In my case, I am using equities as my primary vehicle to provide the high reward component in my portfolio at the cost of the higher risk involved (when compared to debt based investments) I have written about this earlier in Equities, Equities and More Equities. Outside of Equity, I have small exposure to Real Estate, and Debt. I do not have any exposure to Commodities. Other exotic asset classes are not my cup of tea.
I find the consolidated NSDL CAS statement provides a wonderful crisp representation of your asset allocation, and I will use it here to share a glimpse at my A4 portfolio. The NSDL CAS statement is based off your PAN CARD number, and is suitable for those folks who are primarily focusing on financial instruments in their investment portfolios. If you are building your portfolio on the basis of real estate, then this approach is probably not right for you. Another minor disadvantage is that the NSDL CAS statement does not incorporate PPF, EPF as yet, even though those instruments are also linked to your PAN. This and a few other minor quirks of the consolidated NSDL CAS are discussed in a separate post which you can refer.
Here is a snapshot of my A4 asset allocation from my latest NSDL CAS statement for July 2015.
For all of us who get the NSDL CAS statement, we should be familiar with this nice graphical representation of our asset allocation distribution. I believe this distribution is the most critical factor in determining your ability to hit your goals, more so than the individual stocks, or MFs, or FDs that you hold. The actual numbers in terms of percentages are available in a nice table right next to this graph, which I have reproduced below.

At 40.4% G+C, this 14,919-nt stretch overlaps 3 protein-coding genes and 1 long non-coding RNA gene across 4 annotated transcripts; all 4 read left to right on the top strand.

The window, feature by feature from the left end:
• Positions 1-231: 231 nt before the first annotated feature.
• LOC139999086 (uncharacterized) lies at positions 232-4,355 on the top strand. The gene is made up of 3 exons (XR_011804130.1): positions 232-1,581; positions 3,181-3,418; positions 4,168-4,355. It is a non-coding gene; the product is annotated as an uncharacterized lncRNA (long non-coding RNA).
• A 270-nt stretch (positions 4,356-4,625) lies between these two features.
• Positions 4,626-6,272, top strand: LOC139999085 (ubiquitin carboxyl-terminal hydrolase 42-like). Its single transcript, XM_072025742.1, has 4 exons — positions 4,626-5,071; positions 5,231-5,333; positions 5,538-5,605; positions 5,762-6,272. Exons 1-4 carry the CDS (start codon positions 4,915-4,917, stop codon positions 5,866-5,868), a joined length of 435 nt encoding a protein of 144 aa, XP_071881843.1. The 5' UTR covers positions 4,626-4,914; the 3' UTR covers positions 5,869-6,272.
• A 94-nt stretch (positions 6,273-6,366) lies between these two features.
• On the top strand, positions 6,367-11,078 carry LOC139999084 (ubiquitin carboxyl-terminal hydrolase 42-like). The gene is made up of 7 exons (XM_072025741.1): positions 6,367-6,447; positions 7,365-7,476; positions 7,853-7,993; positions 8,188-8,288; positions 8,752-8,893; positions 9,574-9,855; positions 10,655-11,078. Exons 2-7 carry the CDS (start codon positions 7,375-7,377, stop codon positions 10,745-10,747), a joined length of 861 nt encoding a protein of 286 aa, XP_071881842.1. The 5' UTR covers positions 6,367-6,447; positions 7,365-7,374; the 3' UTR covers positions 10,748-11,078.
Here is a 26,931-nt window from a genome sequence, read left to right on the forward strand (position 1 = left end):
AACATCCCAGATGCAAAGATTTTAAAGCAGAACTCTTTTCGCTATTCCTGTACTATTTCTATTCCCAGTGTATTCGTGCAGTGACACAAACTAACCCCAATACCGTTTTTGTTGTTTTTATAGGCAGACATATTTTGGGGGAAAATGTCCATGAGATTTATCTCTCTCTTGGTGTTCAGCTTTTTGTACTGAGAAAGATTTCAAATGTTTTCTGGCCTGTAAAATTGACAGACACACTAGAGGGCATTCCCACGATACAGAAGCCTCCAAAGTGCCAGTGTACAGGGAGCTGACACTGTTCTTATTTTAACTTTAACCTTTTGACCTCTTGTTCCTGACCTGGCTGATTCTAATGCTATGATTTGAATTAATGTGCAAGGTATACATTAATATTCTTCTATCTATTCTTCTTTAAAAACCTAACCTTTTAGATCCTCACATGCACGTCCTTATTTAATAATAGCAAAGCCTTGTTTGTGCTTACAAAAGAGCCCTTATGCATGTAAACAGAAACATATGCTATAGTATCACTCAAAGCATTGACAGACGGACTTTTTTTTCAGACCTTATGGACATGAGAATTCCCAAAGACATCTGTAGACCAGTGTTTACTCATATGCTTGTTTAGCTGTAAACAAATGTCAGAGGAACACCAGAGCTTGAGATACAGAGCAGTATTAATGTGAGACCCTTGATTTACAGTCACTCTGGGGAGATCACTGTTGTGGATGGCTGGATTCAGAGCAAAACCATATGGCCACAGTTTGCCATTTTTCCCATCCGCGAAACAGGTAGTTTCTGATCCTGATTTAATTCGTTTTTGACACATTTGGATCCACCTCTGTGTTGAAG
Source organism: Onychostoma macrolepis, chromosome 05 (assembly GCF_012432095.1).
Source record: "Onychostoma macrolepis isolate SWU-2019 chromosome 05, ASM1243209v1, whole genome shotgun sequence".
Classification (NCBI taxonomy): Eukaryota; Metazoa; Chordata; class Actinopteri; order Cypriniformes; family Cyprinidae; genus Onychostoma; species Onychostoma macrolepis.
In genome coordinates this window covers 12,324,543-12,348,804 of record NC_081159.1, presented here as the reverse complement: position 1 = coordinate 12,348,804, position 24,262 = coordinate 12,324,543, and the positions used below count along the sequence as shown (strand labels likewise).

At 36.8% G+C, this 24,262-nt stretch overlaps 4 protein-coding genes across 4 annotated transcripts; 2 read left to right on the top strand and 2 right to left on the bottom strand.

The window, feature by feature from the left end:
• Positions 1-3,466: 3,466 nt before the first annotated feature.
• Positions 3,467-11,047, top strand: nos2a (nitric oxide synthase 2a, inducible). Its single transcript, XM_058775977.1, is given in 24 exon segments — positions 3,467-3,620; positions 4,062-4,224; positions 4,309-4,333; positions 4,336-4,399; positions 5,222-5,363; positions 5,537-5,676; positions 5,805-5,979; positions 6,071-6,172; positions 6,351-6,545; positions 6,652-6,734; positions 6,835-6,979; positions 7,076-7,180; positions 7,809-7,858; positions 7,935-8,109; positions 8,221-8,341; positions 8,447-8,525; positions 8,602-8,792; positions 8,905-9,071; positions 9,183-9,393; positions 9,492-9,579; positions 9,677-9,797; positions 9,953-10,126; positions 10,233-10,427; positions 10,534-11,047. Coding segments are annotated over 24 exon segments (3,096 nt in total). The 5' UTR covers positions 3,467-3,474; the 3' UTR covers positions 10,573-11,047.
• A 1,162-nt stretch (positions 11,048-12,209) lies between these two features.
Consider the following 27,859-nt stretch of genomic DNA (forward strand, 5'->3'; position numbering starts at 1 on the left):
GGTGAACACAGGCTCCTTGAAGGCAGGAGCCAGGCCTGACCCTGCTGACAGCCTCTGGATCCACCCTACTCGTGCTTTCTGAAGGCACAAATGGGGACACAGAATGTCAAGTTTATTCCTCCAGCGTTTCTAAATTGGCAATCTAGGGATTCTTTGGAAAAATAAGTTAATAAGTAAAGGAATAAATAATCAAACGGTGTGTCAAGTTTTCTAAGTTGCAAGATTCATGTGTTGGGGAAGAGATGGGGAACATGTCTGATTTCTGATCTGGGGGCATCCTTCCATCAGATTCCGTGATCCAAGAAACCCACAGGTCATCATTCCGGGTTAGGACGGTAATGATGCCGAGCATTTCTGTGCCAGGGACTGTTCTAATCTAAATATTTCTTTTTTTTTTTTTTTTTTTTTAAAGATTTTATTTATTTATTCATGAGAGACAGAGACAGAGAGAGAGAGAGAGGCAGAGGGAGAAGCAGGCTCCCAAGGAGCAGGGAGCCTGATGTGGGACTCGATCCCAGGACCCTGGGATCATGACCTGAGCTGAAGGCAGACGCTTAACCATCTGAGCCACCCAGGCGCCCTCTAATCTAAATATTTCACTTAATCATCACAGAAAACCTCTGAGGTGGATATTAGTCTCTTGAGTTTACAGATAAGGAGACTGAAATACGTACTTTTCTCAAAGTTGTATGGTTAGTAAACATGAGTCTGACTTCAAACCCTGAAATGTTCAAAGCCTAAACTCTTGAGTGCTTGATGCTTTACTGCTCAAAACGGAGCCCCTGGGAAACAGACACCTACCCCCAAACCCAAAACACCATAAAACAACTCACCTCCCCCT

This is copied as is from my latest NSDL statement, except that I have blanked out the actual values, since the focus is more on the asset allocation percentages, and not so much on the absolute values.
One drawback here is that the distribution above, lumps all MF investments into one category, whether they are equity oriented, hybrid, balanced, debt etc. In my case, I do have exposure to GILT FUNDS that I built up in 2014. However, this is a small amount, and I took up the position as a tactical call, and not as an overall investment strategy. My equity MF selection is skewed towards balanced funds, since I find their risk return reward trade-off trumps many pure equity funds. I have talked about my reliance on HDFC PRUDENCE before in this regard. For the purpose of this discussion though, I treat balanced funds like pure equity, and do not want to split out the debt component of the fund as a debt based allocation. I trust my balanced MF manager to make the right calls as far as tactical asset allocation is concerned.
So to summarize, taking into the account the PPF/EPF components that are missing from the allocation above, I have upwards of 75-80% allocation into EQUITY (the bulk in MFs, with some exposure to direct equities) About 10% in DEBT, and 10% in REAL ESTATE.
I would like to solicit your opinion on my A4 PORTFOLIO. If you are a novice investor, please let me know if you have any key learning from this write-up. If you are an experienced investor feel free to share your thoughts, preferably with specific examples, so I can learn and if required alter my plan.
I typically find a lot of GYAN shared on websites describing what an ideal asset allocation strategy needs to be, but very limited information on what people are actually doing in real life. The multitude of investment experts out there, are ready to provide all manner of guidance and inputs, but very rarely will share what they themselves do in terms of asset allocation. I have taken a small step here in sharing my actual numbers out there, and the rationale behind the approach. Would you like to share your investment pie chart?